Leveraging Pediatric Primary Care Systems to Address Disparities in Autism Diagnosis and Engagement in Services: Implementation of a Family Navigation Intervention

Poster Presentation
Friday, May 11, 2018: 11:30 AM-1:30 PM
Hall Grote Zaal (de Doelen ICC Rotterdam)
E. Feinberg1, A. Bennett2, C. Weitzman3, M. Augustyn4, S. broder-Fingert5, A. Chu1, J. Eilenberg6, Y. Diaz-Linhart4, I. Fernandez-Pastrana4 and N. Blum7, (1)Boston University School of Public Health, Boston, MA, (2)Children's Hospital of Philadelphia, Philadelphia, PA, (3)Yale University, New Haven, CT, (4)Boston Medical Center, Boston, MA, (5)Pediatrics, Boston University, Boston, MA, (6)Boston University, Boston, MA, (7)The Children's Hospital of Philadelphia, Philadelphia, PA
Background: Although evidence that interventions for very young children can impact the core deficits of ASD continues to grow, systems changes supporting screening, evaluation, and timely access to services have not kept pace with advances in diagnosis and treatment. Feasible, systemic interventions with broad scale-up potential are necessary. Leveraging pediatric primary care systems creates opportunity to decrease racial and ethnic disparities in identifying children with autism and providing them timely, quality services by expanding reach and supporting maintenance of effective interventions. Patient Navigation is a primary care-based care management approach that focuses on overcoming logistical hurdles to care during a defined episode.

Objectives: To use the RE-AIM framework to evaluate Family Navigation’s (FN) external validity and potential for broad scale-up

Methods: We developed FN, a version of Patient Navigation designed for low-income, urban families of children with suspected ASD. Pilot data provided evidence of FN’s efficacy to reduce time to ASD diagnosis. We are now conducting a multi-site randomized comparative effectiveness trial (n=250) of our systemic, lay-delivered FN protocol, which begins at a child’s 18 or 24-month health supervision visit. The trial takes place in three urban, integrated pediatric care networks. The basic structure of both arms is a collaborative care system. The conventional care management arm (CCM) is consistent with the type of care provided within a traditional - but high quality – medical home. The FN arm provides more intensive, individually tailored, care coordination and theory-based family support. The navigators are bicultural, bilingual, and trained in motivational interviewing and collaborative decision making. Children are followed by their navigator for 100 days after diagnosis, and for 12 months by our study team. We report findings related to intervention reach and implementation.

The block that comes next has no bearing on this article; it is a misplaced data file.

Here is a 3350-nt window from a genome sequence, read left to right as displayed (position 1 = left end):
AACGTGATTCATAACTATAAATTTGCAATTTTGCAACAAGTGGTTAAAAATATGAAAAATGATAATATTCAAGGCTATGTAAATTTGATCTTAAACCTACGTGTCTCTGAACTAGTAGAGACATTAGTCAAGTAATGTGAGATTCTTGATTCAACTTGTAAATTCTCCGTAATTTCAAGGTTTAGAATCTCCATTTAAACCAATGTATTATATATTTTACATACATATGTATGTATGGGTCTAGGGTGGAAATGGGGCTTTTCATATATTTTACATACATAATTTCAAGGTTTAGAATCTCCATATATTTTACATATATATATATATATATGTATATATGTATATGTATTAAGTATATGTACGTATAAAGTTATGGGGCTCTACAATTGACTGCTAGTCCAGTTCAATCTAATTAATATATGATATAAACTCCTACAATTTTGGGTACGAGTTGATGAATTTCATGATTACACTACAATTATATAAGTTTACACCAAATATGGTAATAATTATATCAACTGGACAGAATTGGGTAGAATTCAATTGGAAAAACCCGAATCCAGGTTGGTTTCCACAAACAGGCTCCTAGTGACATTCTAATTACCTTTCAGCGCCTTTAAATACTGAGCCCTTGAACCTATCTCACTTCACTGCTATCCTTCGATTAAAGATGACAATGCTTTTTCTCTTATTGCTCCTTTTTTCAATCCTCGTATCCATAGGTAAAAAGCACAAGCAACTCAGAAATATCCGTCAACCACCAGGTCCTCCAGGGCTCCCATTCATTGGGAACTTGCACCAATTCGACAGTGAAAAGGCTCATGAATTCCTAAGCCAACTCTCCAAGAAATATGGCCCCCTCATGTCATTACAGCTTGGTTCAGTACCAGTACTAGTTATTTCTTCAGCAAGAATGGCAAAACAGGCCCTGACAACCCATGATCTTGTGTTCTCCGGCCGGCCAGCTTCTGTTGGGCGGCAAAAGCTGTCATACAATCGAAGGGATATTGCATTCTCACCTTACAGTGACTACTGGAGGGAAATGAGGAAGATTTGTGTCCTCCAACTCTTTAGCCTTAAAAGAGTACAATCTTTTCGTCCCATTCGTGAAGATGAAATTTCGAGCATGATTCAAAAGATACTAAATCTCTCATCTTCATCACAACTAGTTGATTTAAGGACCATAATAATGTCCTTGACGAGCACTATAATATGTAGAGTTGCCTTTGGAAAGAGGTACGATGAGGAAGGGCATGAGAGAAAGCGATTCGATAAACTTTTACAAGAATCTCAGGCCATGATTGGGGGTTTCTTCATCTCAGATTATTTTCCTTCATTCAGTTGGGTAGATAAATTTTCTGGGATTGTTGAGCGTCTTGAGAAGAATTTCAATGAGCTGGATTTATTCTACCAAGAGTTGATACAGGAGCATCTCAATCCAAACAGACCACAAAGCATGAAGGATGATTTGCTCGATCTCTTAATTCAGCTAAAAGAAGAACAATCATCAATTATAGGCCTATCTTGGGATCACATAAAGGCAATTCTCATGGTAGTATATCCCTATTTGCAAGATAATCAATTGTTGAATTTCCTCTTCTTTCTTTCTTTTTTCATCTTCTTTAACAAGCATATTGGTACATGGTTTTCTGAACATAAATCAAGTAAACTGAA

Results: Regarding intervention reach, we conducted telephone confirmatory screening in the family’s primary language using the M-CHAT-R/F with 448 of 496 eligible children 18- 27 months who had a positive primary-care administered M-CHAT. Autism risk was not confirmed in 22%; 16% declined participation; 56% were enrolled. Enrolled children were 22 months (mean), 31% were Hispanic, 55% Black, and 82% low-income. Regarding intervention implementation, mean time to confirmatory screening was 5 days; mean time to diagnostic resolution 109 days; 69% of children have completed diagnostic assessment, of whom 59% received an autism diagnosis. Among families randomized to receive FN, 80% completed the 3 core in-person visits (pre diagnostic assessment; post diagnostic resolution; wrap-up/termination of navigation); only 2% did not engage with the navigator. Follow-up rates over 12 months were 85%.

Conclusions: Findings regarding intervention reach and implementation support the generalizability of FN. The study successfully enrolled children representative of those receiving primary care services at participating sites. Key elements of the FN protocol were successfully implemented, improved efficiency of primary care screening, and provided clinically relevant information. Further analyses will provide real world primary care practices with a replicable model of care and determine FN’s role in increasing access to and engagement in timely diagnostic and early intervention services for a vulnerable population of urban families.